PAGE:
Four tips for beating the supply chain blues

Supply chain challenges are real these days.
The beverage industry — including wineries — is not immune. Delays are prevalent for glass, corks, juice and parts for your equipment.
More manufacturing is taking place overseas and people have relied more on online shopping during the pandemic.
But where there’s a problem, there’s a solution. Vintner Magazine reached out to its expert panel and asked it what to prioritize to keep moving the chains.

Plan ahead
“Just expect delays in every aspect of the supply chain,” said Christine Beaudette Tinelli, who is the Director of Client Development at MHW, a company that handles the back end for businesses that make beverage alcohol. “It’s going to take longer for transit. Labor shortages are going to affect how you can get juice.
“It’s going to take longer to make wine available. We’re not expecting this to go away in the short term, so you’re going to need to preorder.”

Beware of glass shortages
Glass shortages are a big obstacle to tackle — especially with specialty sizes such as 187 mL and 375 mL bottles.
“Make sure you’re thinking through your glass needs for the year,” Tinelli said. “Maybe commit to more glass. Get locked in. It may be pricier, but it’s something to think about.”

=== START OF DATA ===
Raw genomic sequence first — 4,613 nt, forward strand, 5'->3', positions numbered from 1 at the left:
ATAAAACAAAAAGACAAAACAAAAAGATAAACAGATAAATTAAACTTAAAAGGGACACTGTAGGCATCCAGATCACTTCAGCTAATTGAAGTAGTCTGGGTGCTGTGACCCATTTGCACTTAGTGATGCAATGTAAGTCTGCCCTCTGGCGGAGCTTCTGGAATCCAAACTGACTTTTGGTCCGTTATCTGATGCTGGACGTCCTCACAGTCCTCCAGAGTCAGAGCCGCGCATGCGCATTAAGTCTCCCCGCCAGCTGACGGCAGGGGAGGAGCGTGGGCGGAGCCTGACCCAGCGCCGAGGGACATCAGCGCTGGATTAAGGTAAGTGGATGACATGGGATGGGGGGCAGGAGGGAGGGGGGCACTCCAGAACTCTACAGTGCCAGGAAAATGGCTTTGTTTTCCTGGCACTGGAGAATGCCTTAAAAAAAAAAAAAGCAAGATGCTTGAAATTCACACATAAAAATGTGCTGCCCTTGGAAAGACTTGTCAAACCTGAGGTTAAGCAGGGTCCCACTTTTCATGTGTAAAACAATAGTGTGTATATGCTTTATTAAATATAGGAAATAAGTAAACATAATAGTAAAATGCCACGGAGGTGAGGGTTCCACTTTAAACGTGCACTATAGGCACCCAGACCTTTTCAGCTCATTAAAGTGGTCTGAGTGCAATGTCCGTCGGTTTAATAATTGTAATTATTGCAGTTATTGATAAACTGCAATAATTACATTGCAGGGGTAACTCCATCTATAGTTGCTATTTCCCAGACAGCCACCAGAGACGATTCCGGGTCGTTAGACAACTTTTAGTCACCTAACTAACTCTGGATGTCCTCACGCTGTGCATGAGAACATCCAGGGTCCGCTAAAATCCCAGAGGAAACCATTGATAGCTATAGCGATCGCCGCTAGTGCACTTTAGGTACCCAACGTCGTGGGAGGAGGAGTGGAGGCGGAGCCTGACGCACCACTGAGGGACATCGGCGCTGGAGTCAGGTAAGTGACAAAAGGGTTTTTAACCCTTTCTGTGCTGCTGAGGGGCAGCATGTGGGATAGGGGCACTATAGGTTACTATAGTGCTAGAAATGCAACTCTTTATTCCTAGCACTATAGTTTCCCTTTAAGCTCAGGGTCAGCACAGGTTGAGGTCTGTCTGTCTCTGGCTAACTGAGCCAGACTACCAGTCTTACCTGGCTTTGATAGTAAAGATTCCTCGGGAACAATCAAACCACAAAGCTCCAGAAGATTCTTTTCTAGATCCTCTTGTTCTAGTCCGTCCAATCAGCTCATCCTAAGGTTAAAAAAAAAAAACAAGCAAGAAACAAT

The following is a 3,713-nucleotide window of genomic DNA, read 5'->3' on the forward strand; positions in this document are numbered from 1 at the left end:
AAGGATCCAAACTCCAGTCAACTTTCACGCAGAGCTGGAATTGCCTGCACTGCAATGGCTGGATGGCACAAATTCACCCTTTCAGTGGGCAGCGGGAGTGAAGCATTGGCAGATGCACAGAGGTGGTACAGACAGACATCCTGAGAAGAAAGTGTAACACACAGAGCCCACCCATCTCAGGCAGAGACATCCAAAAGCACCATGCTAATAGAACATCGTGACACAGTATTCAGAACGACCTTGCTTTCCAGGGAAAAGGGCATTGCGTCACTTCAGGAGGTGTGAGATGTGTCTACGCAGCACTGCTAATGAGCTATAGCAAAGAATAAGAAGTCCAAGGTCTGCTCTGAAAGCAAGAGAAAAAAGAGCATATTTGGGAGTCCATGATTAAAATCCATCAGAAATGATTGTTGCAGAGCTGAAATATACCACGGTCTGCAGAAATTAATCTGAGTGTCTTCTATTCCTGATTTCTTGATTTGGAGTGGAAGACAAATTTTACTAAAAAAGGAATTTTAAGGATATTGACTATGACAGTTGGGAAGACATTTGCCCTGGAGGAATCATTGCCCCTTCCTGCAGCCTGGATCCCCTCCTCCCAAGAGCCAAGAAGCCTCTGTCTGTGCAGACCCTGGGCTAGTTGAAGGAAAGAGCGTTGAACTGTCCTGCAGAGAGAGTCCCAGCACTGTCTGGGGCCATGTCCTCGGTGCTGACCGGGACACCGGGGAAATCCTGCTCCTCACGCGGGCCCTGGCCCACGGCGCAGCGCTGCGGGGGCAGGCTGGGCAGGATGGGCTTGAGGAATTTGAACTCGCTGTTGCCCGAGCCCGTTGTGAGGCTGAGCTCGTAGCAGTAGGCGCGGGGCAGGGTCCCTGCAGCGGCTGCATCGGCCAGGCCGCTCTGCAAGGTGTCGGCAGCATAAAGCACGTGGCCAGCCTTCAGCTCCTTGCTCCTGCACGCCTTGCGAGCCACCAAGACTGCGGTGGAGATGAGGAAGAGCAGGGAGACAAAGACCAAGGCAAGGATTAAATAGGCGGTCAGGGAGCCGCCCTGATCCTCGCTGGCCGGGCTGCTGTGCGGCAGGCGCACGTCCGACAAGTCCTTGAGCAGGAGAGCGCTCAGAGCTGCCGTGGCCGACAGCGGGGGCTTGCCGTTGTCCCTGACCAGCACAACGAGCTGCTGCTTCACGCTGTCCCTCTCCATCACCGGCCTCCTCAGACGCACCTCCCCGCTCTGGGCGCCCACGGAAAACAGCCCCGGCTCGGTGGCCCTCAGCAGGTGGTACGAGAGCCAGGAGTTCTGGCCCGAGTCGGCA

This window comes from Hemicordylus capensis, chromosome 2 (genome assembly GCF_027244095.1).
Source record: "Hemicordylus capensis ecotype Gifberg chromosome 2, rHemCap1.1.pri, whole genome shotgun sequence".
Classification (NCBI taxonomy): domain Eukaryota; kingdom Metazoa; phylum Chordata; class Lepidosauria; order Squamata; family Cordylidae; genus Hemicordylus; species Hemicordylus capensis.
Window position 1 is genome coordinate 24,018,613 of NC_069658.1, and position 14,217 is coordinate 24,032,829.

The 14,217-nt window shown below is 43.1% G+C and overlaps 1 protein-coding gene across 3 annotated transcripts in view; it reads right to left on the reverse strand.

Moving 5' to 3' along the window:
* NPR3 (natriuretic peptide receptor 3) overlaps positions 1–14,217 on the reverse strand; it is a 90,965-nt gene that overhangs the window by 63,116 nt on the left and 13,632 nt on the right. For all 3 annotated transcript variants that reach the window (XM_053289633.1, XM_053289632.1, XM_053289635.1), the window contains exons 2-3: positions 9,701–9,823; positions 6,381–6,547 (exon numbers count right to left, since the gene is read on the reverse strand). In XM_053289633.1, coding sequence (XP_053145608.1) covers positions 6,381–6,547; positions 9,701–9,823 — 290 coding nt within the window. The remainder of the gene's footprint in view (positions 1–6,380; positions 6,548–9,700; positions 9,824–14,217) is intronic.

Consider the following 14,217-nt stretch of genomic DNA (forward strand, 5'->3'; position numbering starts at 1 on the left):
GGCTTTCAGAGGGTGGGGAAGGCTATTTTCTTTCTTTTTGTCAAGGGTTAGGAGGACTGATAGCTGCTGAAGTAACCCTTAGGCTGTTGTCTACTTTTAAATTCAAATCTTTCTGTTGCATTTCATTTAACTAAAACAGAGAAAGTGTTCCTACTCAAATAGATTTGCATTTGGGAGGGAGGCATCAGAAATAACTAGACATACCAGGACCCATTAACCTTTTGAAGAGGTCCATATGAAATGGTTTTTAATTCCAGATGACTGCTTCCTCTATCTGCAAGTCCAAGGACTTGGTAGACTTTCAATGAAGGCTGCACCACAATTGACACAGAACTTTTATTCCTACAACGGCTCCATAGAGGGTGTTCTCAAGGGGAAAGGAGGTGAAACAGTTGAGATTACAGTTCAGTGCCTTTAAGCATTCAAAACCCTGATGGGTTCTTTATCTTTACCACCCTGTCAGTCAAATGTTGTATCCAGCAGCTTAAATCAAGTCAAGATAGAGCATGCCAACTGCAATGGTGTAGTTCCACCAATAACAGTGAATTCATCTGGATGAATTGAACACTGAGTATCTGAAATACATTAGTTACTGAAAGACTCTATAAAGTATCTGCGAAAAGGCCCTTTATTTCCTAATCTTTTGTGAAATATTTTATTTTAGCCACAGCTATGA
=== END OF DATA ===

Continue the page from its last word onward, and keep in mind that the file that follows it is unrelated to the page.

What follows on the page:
Keep spare parts on hand
Dr. Richard Obiso, owner of Whitebarrel Winery in Christiansburg, Virginia, said having spare parts on hand for crucial equipment can be helpful — especially if your destemmer dies during harvest.
“Fortunately, we keep spare parts for most of our equipment and we were able to repair the broken equipment in time to continue harvest,” Obiso said. “It may cost you upfront, but it will save you time and money in the long run. I also recommend doing it soon because some items take months to arrive.”

Drop the cork
“There are still a lot of wines that use cork,” Tinelli said. “In this particular supply chain, even less available than before. It can be hard to pivot away and change current SKUs, I get that. But with new ones coming out — new vintages — you can make tweaks unless you’re afraid it would compromise your brand.
“For day-to-day drinking at home, people like not using the wine opener and twisting off the cap, and you can still put great wine in those bottles. It’s something to think about.”

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